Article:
Wholesale sales in Canada rose by the fastest pace in almost three years, a sign the economy may not be decelerating as quickly as thought.

Receipts at Canadian wholesalers climbed 1.7 per cent in July, the fastest gain since December 2016, Statistics Canada reported Monday in Ottawa. Economists in a Bloomberg survey had forecast a flat reading on the month.

Pharmaceuticals led gains, rising 7.3 per cent on record high imports. Motor vehicles rose 4.8 per cent in July -- the biggest increase for that month in a decade. Stripping away the effects of changing prices, wholesales rose 1.9 per cent, also the fastest pace since 2016.

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The better than expected wholesales result will probably support a stronger July GDP reading. Many economists had suggested growth would be flat or negative following weak manufacturing and retail sales.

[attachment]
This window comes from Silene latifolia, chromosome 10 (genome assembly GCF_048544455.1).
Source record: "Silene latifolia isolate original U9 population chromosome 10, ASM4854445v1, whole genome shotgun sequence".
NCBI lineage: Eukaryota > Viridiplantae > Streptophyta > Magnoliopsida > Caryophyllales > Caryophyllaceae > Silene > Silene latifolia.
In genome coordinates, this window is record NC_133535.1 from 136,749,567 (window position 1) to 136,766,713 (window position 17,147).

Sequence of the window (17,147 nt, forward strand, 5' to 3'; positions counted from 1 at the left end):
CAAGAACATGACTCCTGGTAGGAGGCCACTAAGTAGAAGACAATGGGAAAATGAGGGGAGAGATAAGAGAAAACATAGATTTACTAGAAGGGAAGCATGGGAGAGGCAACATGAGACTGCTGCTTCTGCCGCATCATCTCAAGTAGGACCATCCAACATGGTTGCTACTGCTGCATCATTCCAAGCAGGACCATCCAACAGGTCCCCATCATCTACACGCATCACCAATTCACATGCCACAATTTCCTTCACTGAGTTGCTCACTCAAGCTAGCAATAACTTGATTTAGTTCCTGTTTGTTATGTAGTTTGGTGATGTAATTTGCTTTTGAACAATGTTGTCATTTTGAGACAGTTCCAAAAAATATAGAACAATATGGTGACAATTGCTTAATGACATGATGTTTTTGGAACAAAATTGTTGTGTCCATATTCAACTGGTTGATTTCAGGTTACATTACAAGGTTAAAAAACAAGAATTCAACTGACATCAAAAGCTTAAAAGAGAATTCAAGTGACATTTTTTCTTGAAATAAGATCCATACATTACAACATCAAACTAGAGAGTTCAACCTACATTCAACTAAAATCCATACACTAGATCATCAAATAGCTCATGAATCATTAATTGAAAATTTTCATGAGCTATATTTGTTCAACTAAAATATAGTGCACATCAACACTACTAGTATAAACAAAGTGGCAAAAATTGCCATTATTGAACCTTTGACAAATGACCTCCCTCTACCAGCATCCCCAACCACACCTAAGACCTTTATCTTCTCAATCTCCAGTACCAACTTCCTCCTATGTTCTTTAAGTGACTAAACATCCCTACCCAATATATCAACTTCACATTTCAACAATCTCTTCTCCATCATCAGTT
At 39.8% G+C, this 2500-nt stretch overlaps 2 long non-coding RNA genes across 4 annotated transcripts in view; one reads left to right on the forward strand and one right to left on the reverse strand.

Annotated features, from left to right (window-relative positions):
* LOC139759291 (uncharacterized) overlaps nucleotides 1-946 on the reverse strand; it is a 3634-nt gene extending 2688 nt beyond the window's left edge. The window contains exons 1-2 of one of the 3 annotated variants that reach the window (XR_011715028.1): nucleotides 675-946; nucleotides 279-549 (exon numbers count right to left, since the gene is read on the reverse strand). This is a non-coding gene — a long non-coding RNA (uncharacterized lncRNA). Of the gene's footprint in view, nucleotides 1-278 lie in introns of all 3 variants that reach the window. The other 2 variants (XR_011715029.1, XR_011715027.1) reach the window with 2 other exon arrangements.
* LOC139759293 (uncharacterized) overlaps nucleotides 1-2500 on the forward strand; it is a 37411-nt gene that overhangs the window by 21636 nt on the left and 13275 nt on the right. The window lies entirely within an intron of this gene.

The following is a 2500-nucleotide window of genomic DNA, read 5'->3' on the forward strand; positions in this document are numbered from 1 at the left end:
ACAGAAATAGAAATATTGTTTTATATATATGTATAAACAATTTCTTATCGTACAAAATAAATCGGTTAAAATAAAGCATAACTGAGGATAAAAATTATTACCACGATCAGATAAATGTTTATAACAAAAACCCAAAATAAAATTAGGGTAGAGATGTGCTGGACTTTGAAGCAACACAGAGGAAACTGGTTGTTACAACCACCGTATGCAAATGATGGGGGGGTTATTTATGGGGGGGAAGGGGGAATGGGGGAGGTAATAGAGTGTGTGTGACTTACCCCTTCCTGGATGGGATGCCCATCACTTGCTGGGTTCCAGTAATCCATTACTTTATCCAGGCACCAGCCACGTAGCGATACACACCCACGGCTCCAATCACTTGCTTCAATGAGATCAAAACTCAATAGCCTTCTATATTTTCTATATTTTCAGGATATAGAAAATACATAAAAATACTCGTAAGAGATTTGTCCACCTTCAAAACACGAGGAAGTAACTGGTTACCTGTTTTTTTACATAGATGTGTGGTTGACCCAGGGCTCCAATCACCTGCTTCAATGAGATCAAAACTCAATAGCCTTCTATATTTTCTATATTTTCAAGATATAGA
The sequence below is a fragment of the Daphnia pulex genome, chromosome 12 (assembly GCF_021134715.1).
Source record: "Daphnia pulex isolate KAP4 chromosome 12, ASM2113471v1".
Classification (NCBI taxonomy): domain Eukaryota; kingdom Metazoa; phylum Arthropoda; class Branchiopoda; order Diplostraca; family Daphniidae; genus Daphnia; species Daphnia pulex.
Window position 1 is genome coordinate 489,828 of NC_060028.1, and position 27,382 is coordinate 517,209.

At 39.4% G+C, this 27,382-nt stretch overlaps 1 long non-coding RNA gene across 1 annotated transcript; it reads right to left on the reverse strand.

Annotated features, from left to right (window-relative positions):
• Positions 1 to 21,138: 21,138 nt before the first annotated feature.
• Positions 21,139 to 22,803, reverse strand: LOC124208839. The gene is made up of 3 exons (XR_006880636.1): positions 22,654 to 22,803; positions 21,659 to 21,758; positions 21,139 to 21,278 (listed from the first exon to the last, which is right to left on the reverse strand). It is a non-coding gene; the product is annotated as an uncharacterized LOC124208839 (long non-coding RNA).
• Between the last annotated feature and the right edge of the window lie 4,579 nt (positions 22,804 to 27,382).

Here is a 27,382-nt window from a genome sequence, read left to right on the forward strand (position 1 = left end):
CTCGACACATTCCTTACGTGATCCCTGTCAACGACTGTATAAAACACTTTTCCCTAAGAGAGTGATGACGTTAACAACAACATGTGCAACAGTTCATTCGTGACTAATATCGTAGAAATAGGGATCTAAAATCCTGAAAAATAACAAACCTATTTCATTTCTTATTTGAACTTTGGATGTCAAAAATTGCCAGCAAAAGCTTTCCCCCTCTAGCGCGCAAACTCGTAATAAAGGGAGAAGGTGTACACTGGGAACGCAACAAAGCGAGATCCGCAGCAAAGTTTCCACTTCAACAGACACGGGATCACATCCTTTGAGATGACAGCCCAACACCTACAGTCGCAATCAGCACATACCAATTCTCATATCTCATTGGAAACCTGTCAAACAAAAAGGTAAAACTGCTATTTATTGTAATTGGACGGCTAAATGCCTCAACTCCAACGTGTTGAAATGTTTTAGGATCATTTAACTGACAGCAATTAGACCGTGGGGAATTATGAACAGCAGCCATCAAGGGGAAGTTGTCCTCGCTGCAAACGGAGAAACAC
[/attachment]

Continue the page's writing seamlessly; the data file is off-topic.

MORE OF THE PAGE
Monday’s report “will provide a much needed lift to what otherwise looks like a lackluster GDP print for July,” Avery Shenfeld, chief economist at Canadian Imperial Bank of Commerce, wrote in a note to clients.

The currency pared declines on the release, trading little changed at $1.3270 against the U.S. dollar at 8:41 a.m. Toronto time.

Canada’s economy is expected to slow in the second half of 2019, following the largest second quarter expansion in gross domestic product among group of seven countries.

Robust domestic data is a key reason why the Bank of Canada has held its benchmark interest rate at 1.75, even as many other countries have begun easing monetary policy.

Inventories rose 0.5 per cent on the month, and the inventory to sales ratio fell to 1.44 in July, still one of the highest levels since the mid-1990s.